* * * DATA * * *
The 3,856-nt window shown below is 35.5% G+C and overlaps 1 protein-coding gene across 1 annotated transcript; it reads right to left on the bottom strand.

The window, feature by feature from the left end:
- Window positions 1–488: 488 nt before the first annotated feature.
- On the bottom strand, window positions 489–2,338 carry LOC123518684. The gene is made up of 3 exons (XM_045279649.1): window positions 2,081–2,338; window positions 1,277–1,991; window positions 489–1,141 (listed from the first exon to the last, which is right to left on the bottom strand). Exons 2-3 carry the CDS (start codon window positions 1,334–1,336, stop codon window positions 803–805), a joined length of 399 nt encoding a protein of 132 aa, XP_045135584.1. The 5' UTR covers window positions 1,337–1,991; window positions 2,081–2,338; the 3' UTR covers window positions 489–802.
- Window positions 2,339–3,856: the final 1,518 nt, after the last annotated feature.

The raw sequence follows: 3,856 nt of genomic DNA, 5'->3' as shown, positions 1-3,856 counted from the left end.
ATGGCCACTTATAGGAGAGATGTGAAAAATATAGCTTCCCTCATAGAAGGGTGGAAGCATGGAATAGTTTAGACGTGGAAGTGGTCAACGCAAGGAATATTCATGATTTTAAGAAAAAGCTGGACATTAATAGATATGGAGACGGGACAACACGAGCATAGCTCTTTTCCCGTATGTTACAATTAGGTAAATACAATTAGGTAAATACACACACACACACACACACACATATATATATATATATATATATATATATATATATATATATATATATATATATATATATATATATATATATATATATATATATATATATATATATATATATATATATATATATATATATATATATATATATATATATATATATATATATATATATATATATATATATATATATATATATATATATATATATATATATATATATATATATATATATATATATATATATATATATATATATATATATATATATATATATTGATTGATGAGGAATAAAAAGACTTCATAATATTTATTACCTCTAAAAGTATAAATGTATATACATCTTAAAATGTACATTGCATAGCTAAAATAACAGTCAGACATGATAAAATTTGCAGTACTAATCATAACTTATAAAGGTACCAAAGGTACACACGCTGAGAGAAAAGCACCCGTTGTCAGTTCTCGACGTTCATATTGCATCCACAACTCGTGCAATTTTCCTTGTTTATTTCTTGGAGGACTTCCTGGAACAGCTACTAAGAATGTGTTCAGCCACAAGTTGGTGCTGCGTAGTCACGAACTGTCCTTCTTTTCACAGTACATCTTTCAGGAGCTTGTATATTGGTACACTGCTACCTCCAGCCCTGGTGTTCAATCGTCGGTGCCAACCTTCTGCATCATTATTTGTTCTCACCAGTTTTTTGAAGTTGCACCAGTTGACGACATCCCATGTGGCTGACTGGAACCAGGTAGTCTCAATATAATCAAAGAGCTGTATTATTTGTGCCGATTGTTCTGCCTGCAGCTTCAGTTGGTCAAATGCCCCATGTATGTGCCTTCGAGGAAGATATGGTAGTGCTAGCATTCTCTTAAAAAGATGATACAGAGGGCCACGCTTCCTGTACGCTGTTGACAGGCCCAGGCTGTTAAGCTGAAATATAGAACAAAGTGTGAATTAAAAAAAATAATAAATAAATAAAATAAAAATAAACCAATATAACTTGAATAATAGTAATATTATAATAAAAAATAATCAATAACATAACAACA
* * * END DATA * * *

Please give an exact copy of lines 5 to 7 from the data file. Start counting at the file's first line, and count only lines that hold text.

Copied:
- Window positions 2,339–3,856: the final 1,518 nt, after the last annotated feature.

The raw sequence follows: 3,856 nt of genomic DNA, 5'->3' as shown, positions 1-3,856 counted from the left end.
ATGGCCACTTATAGGAGAGATGTGAAAAATATAGCTTCCCTCATAGAAGGGTGGAAGCATGGAATAGTTTAGACGTGGAAGTGGTCAACGCAAGGAATATTCATGATTTTAAGAAAAAGCTGGACATTAATAGATATGGAGACGGGACAACACGAGCATAGCTCTTTTCCCGTATGTTACAATTAGGTAAATACAATTAGGTAAATACACACACACACACACACACACATATATATATATATATATATATATATATATATATATATATATATATATATATATATATATATATATATATATATATATATATATATATATATATATATATATATATATATATATATATATATATATATATATATATATATATATATATATATATATATATATATATATATATATATATATATATATATATATATATATATATATATATATATATATATATATATATATATATATATATATATATATATATATATATTGATTGATGAGGAATAAAAAGACTTCATAATATTTATTACCTCTAAAAGTATAAATGTATATACATCTTAAAATGTACATTGCATAGCTAAAATAACAGTCAGACATGATAAAATTTGCAGTACTAATCATAACTTATAAAGGTACCAAAGGTACACACGCTGAGAGAAAAGCACCCGTTGTCAGTTCTCGACGTTCATATTGCATCCACAACTCGTGCAATTTTCCTTGTTTATTTCTTGGAGGACTTCCTGGAACAGCTACTAAGAATGTGTTCAGCCACAAGTTGGTGCTGCGTAGTCACGAACTGTCCTTCTTTTCACAGTACATCTTTCAGGAGCTTGTATATTGGTACACTGCTACCTCCAGCCCTGGTGTTCAATCGTCGGTGCCAACCTTCTGCATCATTATTTGTTCTCACCAGTTTTTTGAAGTTGCACCAGTTGACGACATCCCATGTGGCTGACTGGAACCAGGTAGTCTCAATATAATCAAAGAGCTGTATTATTTGTGCCGATTGTTCTGCCTGCAGCTTCAGTTGGTCAAATGCCCCATGTATGTGCCTTCGAGGAAGATATGGTAGTGCTAGCATTCTCTTAAAAAGATGATACAGAGGGCCACGCTTCCTGTACGCTGTTGACAGGCCCAGGCTGTTAAGCTGAAATATAGAACAAAGTGTGAATTAAAAAAAATAATAAATAAATAAAATAAAAATAAACCAATATAACTTGAATAATAGTAATATTATAATAAAAAATAATCAATAACATAACAACA